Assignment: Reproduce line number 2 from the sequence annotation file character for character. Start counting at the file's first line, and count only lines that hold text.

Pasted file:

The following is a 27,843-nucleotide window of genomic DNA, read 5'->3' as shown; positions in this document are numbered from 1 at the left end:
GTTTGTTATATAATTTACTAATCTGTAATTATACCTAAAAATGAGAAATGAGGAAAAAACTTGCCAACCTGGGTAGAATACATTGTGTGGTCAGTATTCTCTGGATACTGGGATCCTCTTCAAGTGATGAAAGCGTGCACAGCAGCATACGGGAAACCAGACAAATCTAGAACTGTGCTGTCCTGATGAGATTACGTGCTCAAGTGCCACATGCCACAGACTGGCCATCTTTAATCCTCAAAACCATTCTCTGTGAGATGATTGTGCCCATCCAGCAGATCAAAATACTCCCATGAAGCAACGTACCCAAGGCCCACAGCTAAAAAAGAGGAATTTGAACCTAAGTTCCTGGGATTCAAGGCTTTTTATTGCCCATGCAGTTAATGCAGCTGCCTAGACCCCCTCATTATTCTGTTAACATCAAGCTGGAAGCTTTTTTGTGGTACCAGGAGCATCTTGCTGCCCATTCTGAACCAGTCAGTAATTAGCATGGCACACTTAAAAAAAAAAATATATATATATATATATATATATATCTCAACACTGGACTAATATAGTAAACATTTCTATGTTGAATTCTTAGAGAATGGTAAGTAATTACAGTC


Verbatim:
GTTTGTTATATAATTTACTAATCTGTAATTATACCTAAAAATGAGAAATGAGGAAAAAACTTGCCAACCTGGGTAGAATACATTGTGTGGTCAGTATTCTCTGGATACTGGGATCCTCTTCAAGTGATGAAAGCGTGCACAGCAGCATACGGGAAACCAGACAAATCTAGAACTGTGCTGTCCTGATGAGATTACGTGCTCAAGTGCCACATGCCACAGACTGGCCATCTTTAATCCTCAAAACCATTCTCTGTGAGATGATTGTGCCCATCCAGCAGATCAAAATACTCCCATGAAGCAACGTACCCAAGGCCCACAGCTAAAAAAGAGGAATTTGAACCTAAGTTCCTGGGATTCAAGGCTTTTTATTGCCCATGCAGTTAATGCAGCTGCCTAGACCCCCTCATTATTCTGTTAACATCAAGCTGGAAGCTTTTTTGTGGTACCAGGAGCATCTTGCTGCCCATTCTGAACCAGTCAGTAATTAGCATGGCACACTTAAAAAAAAAAATATATATATATATATATATATATATCTCAACACTGGACTAATATAGTAAACATTTCTATGTTGAATTCTTAGAGAATGGTAAGTAATTACAGTC